For example, on Monday he said: “there was oil where oil shouldn’t be on the engines”. Now, this is killer evidence of nothing, but his plain-speaking is helping Qantas achieve two important things: make us believe the man in charge has got the situation gripped; and gently nod us in the direction of Rolls Royce. (I’ll come back to Rolls Royce in a minute).
So where does Mr Joyce get the confidence to be so sure of himself – and of us in believing him? Well, he’s certainly got clear evidence the problem is engine-related so he’s on firm ground in making sure Rolls Royce doesn’t escape attention. (NB: deflection doesn’t work without relevant evidence and if you want to know what I mean, just check out the FIFA chap who’s trying to blame the media’s inquiries rather than the corruption they uncovered for the chaos affecting the 2018 hosting competition.)
But Mr Joyce has done something far more important than just provide us evidence that someone else might have messed up. He’s provided evidence that he and Qantas are on their game. In other words, Qantas has shown us it really is all about what it says is its first priority: passenger safety. And they have shown us how they use the clarity of passenger safety to drive all decisions, including the way the airline reacts when something goes wrong. And furthermore, that clarity of purpose has given Alan Joyce confidence to speak with authority about his airline’s performance over the past few days.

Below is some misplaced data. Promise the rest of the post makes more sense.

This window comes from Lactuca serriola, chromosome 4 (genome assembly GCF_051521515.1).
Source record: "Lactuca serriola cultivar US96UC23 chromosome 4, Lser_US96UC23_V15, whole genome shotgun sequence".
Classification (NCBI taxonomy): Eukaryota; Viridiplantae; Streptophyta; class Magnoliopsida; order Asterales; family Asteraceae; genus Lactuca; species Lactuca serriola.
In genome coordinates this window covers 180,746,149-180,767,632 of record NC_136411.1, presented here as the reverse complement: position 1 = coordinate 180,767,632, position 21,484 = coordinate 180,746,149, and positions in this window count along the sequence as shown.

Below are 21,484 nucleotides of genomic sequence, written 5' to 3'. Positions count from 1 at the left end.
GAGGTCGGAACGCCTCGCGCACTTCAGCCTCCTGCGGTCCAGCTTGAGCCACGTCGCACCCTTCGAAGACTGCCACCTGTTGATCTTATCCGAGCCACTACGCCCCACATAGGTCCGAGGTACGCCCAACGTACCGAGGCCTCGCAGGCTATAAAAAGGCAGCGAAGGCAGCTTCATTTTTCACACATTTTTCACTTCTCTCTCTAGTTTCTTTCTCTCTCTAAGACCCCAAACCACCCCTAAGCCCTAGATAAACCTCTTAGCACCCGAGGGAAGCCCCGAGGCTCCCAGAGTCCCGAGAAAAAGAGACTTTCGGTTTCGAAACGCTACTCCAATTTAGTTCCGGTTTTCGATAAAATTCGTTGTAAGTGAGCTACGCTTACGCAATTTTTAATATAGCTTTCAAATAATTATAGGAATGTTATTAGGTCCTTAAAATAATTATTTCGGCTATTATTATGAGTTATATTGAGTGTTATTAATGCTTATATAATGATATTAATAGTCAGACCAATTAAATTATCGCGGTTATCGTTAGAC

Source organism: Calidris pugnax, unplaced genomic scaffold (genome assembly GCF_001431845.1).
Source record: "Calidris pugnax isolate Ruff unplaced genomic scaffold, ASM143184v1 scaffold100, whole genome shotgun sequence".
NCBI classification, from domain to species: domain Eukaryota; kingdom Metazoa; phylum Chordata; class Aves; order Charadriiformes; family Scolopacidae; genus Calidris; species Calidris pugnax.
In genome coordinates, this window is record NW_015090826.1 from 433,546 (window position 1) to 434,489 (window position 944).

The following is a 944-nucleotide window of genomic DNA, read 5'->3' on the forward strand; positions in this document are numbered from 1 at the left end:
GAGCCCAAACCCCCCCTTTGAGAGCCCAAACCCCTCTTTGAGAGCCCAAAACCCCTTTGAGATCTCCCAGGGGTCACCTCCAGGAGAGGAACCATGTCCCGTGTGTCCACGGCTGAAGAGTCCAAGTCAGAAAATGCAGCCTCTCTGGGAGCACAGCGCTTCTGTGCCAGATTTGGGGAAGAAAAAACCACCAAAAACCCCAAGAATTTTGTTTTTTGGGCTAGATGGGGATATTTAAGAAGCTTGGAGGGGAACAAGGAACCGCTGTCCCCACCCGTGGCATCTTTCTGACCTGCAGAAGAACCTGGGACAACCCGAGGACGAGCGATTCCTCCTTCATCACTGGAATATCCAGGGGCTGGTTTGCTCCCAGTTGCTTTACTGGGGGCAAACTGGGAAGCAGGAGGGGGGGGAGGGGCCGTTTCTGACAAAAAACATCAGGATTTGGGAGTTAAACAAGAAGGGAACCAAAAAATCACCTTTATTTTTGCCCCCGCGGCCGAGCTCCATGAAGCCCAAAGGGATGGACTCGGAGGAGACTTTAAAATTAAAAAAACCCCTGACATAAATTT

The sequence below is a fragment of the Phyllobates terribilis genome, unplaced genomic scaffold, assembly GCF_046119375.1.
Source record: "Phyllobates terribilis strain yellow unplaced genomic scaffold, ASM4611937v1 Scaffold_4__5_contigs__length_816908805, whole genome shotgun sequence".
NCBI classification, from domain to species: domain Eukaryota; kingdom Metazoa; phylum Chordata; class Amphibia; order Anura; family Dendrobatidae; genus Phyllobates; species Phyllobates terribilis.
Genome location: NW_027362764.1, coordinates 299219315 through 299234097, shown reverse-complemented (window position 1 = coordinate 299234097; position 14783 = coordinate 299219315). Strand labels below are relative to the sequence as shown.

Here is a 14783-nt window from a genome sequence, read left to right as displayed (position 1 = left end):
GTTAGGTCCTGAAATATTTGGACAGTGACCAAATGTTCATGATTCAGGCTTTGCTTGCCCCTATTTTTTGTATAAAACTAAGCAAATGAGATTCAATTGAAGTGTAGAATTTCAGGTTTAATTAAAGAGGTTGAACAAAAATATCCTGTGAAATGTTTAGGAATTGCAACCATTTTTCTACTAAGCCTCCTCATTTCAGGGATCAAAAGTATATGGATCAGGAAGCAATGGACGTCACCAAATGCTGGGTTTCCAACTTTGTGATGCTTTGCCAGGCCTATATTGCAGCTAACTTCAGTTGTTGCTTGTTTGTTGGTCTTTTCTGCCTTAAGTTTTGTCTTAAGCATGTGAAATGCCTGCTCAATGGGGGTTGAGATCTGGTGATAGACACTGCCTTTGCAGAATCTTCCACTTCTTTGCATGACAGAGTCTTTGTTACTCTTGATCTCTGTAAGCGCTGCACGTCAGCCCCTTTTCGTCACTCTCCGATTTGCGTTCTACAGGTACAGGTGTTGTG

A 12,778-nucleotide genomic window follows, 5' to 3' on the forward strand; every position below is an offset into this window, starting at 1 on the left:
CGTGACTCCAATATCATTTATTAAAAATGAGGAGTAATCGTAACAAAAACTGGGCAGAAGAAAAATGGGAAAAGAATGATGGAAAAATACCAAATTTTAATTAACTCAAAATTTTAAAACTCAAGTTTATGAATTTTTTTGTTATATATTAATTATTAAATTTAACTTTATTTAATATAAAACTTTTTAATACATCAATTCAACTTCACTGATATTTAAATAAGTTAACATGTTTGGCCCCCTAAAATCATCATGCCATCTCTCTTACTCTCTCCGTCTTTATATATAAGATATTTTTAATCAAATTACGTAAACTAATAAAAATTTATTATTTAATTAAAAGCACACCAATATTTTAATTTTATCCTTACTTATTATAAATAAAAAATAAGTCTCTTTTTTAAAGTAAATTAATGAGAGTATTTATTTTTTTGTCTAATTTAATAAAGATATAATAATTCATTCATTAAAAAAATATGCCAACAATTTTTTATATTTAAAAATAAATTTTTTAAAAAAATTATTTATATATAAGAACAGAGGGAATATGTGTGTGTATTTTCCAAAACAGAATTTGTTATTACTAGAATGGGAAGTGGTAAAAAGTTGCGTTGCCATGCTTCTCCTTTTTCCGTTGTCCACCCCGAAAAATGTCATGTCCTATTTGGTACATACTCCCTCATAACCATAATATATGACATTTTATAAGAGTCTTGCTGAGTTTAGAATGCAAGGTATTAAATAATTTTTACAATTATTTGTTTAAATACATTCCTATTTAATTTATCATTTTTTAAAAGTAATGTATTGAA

Of course, our belief in Qantas’ commitment to passenger safety is helped because Dustin Hoffman told us in Rain Man that the airline has never had a fatal crash. But that statement would hold little currency if Qantas didn’t keep showing us that it does everything possible to avoid a crash. Because one day (God forbid), Dustin’s one-liner may become redundant. And, reassuringly, Qantas goes out of its way to show us it understands that. Indeed, Qantas understands that its reputation is not built on Rain Man, it’s built and will be maintained on showing us real evidence of the lengths it goes to keeping its passengers safe.
And over the past week, that is what Alan Joyce has done. And that is why all the media talk about corporate reputation is not about Qantas, it’s about Rolls Royce.
So what about Rolls Royce? And isn’t Alan Joyce playing with fire by nodding in their direction as the people mainly responsible (their engines are in his aircraft after all)? Well the answer to the second question is probably no, because I’m guessing someone like Mr Joyce would expect a company as brilliant as Rolls Royce to be as confident in showing how it operates as he is in showing us Qantas. And that’s where Rolls Royce has shown itself to be weak.
Rolls Royce is all about quality and excellence. Top of the range. Nothing better. It is a remarkable British brand. And it doesn’t even need Dustin Hoffman to tell us it’s great. We use the brand to define ‘the best’. When people say “I want Rolls Royce service”, no explanation is needed.
Of course there are a number of reasons why serious people might advise Rolls Royce to keep its head down (the real threat of legal action from a competitor being the biggest I’m sure). Personally, I wouldn’t accept any of them. (And that its customers are airlines and not people is irrelevant in my book. It employs people and it is an important British engineering company.)